By Peter Kennedy
John Felderhof, a key player in the Bre-X Minerals gold mining scandal has died. He was living in the Philippines and died of natural causes, according to published reports
His passing will once again remind mining investors of how a small-time Calgary stock promoter named David Walsh became involved with a mining project in Indonesia that was supposed to be one of the world’s largest gold projects, but actually turned out to be a salting scam.
The saga featured Mike de Guzman, the Indonesian geologist who committed suicide by jumping out of a helicopter, and Felderhof, the former Bre-X vice-chairman and chief geologist who was supposedly in charge of the Busang project.
As all who were there can recall, the excitement at the 1996 Prospectors and Developers Association of Canada convention in Toronto was palpable when Bre-X announced that it was supposedly sitting on 200 million ounces of gold in Indonesia.
Many investors were eager to buy into the story after missing out on a huge nickel discovery in Labrador a couple of years before Bre-X came to light. At its height, Bre-X had a market cap of $6 billion.
When Mike de Guzman jumped to his death from a helicopter in March 1997, he took his secrets with him to the grave. But New Zealand geologist Gary O’Connor recently said he has a theory as to what may have prompted De Guzman and his associates to salt core samples from the Busang project in Indonesia with gold. “They started to salt it to get numbers that would allow them to raise money for drilling,’’ he said. He believes they just kept going.
O’Connor said he encountered de Guzman while he was working for Freeport-McMoRan Inc. [FCX-NYSE], a U.S. company that helped to uncover the scam. Prior to working for Bre-X, O’Connor said de Guzman was a respectable geologist who set up mine tours in the Philippines.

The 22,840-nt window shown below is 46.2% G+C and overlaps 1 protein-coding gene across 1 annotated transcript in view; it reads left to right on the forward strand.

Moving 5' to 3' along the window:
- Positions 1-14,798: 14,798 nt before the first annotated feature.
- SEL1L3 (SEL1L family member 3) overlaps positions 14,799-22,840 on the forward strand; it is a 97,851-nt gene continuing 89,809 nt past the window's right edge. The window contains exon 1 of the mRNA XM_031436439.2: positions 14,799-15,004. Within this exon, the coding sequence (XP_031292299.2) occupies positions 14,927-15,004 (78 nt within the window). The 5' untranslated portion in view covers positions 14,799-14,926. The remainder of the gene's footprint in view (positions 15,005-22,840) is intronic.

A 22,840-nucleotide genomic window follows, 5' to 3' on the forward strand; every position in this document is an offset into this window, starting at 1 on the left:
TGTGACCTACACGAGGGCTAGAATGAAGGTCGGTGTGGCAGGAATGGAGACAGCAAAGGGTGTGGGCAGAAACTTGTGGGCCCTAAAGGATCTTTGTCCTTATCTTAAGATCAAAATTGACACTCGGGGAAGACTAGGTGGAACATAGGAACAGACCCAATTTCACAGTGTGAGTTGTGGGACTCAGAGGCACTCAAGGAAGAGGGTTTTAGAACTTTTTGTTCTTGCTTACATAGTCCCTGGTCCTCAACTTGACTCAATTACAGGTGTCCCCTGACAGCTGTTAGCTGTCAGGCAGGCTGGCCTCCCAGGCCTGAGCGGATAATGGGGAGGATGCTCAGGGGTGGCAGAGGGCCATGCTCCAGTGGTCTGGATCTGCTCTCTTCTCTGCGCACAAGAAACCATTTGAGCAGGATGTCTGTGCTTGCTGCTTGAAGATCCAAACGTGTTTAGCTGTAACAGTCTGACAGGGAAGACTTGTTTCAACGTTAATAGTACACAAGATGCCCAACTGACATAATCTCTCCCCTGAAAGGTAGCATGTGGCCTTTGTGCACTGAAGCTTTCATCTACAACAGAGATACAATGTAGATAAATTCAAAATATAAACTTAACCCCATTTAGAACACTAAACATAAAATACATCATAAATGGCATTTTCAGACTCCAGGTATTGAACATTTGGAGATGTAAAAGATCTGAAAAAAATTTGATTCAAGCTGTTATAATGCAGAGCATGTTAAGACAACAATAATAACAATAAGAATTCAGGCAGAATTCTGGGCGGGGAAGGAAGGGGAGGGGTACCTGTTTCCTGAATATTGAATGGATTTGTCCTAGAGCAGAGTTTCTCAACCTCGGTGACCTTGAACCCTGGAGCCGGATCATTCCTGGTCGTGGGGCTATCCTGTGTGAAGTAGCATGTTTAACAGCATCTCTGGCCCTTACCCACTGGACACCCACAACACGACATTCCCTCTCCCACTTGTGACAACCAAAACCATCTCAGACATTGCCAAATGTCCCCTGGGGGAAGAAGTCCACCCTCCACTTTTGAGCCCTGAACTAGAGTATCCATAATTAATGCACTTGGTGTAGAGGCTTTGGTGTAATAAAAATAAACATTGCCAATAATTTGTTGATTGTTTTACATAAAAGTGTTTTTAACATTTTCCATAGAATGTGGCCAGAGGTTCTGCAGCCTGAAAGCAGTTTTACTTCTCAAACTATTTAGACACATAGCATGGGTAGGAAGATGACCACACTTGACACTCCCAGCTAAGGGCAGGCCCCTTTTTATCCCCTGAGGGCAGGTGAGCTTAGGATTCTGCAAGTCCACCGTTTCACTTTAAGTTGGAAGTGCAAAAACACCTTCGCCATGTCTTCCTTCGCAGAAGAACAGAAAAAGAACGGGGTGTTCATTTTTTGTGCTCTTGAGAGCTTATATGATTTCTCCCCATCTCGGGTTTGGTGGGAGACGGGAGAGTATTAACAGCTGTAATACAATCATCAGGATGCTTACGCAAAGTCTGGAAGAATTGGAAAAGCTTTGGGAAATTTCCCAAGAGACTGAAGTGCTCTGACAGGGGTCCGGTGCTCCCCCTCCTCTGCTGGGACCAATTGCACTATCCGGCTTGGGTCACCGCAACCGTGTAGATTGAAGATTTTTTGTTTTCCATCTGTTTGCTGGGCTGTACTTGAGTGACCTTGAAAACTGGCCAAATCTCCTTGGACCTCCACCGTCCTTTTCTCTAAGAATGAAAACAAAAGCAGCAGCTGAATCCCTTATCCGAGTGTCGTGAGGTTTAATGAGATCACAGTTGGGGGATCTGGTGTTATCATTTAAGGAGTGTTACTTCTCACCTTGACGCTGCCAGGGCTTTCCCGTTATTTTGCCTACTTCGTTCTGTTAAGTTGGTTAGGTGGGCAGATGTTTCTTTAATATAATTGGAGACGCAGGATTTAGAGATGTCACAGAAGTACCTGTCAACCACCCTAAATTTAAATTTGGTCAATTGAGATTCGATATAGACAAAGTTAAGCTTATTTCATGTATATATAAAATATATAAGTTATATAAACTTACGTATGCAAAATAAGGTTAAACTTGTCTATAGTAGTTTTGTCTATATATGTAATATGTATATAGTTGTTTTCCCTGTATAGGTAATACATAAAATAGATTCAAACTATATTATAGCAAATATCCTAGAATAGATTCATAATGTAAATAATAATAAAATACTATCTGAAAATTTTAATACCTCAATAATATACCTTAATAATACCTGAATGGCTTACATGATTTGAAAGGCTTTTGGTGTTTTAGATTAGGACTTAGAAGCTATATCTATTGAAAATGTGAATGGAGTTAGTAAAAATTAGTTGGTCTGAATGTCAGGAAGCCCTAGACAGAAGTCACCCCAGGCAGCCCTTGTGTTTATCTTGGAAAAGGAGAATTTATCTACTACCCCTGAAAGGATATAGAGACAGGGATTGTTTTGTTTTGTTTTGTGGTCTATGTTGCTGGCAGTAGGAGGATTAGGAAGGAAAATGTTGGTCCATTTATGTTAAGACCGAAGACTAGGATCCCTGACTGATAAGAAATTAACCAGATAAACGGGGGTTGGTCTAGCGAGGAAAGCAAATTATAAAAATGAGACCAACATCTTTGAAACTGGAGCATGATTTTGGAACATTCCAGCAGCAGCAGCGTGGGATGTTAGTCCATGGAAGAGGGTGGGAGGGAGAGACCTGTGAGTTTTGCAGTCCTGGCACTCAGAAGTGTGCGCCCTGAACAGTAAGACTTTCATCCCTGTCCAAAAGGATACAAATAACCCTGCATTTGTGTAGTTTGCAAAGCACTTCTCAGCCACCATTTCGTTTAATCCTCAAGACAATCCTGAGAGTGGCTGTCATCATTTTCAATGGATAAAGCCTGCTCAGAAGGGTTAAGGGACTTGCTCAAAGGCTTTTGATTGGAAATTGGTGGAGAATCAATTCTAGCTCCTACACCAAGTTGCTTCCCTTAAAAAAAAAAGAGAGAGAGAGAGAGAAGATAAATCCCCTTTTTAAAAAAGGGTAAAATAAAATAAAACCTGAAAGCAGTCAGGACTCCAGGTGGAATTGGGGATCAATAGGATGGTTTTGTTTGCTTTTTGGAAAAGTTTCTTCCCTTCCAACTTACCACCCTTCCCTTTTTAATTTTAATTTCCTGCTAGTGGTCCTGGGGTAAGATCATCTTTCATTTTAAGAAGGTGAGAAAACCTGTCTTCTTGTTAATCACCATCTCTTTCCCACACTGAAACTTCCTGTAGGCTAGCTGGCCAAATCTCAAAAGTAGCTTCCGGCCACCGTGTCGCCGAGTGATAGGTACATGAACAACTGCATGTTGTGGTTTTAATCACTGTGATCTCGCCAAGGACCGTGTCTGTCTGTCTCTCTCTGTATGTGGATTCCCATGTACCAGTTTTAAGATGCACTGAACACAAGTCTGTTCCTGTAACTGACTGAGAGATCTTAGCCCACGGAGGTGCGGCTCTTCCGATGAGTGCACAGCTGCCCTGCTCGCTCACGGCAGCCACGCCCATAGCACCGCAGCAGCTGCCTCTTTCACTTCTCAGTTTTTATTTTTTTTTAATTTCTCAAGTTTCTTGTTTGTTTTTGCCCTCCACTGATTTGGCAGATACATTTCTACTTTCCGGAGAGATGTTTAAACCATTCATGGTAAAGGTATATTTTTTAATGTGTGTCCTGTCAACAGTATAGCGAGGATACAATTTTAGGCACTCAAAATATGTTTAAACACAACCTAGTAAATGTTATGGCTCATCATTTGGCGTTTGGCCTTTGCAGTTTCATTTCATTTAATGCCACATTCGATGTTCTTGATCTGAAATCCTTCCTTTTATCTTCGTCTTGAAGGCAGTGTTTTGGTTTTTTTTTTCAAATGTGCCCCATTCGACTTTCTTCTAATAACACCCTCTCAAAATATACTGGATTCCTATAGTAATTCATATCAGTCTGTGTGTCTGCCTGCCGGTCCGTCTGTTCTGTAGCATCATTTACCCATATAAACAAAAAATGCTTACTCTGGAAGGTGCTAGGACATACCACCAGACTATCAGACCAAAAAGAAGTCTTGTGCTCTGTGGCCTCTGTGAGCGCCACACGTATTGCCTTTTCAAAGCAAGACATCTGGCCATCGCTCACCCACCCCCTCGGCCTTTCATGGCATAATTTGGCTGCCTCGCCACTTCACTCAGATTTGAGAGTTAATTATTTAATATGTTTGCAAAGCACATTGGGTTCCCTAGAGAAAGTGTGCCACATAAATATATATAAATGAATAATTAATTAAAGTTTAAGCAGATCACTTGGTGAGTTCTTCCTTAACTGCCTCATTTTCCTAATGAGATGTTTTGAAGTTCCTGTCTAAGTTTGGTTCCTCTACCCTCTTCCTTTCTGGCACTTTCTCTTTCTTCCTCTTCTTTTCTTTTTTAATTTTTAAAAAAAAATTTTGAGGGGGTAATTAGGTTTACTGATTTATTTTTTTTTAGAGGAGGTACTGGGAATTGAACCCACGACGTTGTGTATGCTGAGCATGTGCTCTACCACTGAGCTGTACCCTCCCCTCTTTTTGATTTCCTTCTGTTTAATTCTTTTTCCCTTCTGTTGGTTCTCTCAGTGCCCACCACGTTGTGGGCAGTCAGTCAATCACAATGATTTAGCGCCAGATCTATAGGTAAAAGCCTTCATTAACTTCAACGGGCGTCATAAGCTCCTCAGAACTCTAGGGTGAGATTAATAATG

More than 20 years later, O’Connor is CEO of Moneta Porcupine Mines Inc. [ME-TSX, MPUCF-OTC, MOP-XETRA], which holds a portfolio that includes five gold projects in the Golden Highway and Porcupine camps near Timmins Ontario.
Felderhof was the only person to face legal charges in the gold scandal. But in July, 2007, he was acquitted of all of the insider trading and other securities charges that he faced.
An Ontario court ruled that Felderhof reasonably believed there was a big gold find at Bre-X and the so called “red flags” that might have led him to question the reliability of the gold estimates weren’t as obvious as the Ontario Securities Commission had alleged.
The judge also said the tampering of thousands of Bre-X core samples had been so sophisticated, the ruse would have been difficult to uncover.
Felderhof sold $84 million worth of Bre-X stock in 1996, just before the Busang gold find was revealed to have been a fraud.